In another study, by researchers from the University of Michigan, the imbalance between rich and poor children in college completion — the single most important predictor of success in the work force — has grown by about 50 percent since the late 1980s.
The changes are tectonic, a result of social and economic processes unfolding over many decades. The data from most of these studies end in 2007 and 2008, before the recession’s full impact was felt. Researchers said that based on experiences during past recessions, the recent downturn was likely to have aggravated the trend.
“With income declines more severe in the lower brackets, there’s a good chance the recession may have widened the gap,” Professor Reardon said. In the study he led, researchers analyzed 12 sets of standardized test scores starting in 1960 and ending in 2007. He compared children from families in the 90th percentile of income — the equivalent of around $160,000 in 2008, when the study was conducted — and children from the 10th percentile, $17,500 in 2008. By the end of that period, the achievement gap by income had grown by 40 percent, he said, while the gap between white and black students, regardless of income, had shrunk substantially.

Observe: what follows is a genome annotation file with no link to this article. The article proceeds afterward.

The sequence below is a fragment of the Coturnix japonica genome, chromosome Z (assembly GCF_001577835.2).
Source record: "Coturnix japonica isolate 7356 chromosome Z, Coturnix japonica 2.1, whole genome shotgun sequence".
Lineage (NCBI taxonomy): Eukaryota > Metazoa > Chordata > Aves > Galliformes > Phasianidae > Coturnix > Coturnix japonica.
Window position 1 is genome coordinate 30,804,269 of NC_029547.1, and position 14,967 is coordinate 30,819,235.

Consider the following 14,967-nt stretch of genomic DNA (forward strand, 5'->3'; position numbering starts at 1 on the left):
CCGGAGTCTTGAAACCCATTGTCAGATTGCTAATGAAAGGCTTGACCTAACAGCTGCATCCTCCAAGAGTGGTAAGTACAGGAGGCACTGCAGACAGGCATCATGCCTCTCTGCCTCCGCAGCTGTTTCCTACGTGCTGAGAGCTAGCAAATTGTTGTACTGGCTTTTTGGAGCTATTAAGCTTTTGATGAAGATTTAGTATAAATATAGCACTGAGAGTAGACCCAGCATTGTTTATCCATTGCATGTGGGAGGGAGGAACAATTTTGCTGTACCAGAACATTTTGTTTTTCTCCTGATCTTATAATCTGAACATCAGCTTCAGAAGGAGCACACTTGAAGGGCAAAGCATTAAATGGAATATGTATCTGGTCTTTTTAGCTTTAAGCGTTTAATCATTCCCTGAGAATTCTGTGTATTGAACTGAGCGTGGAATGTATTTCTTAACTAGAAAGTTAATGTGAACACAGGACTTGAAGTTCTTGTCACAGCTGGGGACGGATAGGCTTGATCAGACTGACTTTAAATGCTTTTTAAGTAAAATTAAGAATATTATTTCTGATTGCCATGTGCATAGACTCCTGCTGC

Both studies were first published last fall in a book of research, “Whither Opportunity?” compiled by the Russell Sage Foundation, a research center for social sciences, and the Spencer Foundation, which focuses on education. Their conclusions, while familiar to a small core of social sciences scholars, are now catching the attention of a broader audience, in part because income inequality has been a central theme this election season.
http://www.nytimes.com/2012/02/10/education/education-gap-grows-between-rich-and-poor-studies-show.html?emc=eta1

Teachers and schools have been made TOTALLY responsible for the education outcome of the children, many of whom come to school not ready to learn and who reside in families that for a variety of reasons cannot support their education. All children are capable of learning, but a one-size-fits-all approach does not serve all children well. Different populations of children will require different strategies and some children will require remedial help, early intervention, and family support to achieve their education goals. https://drwilda.com/2012/02/11/3rd-world-america-money-changes-everything/

ALL children have a right to a good basic education.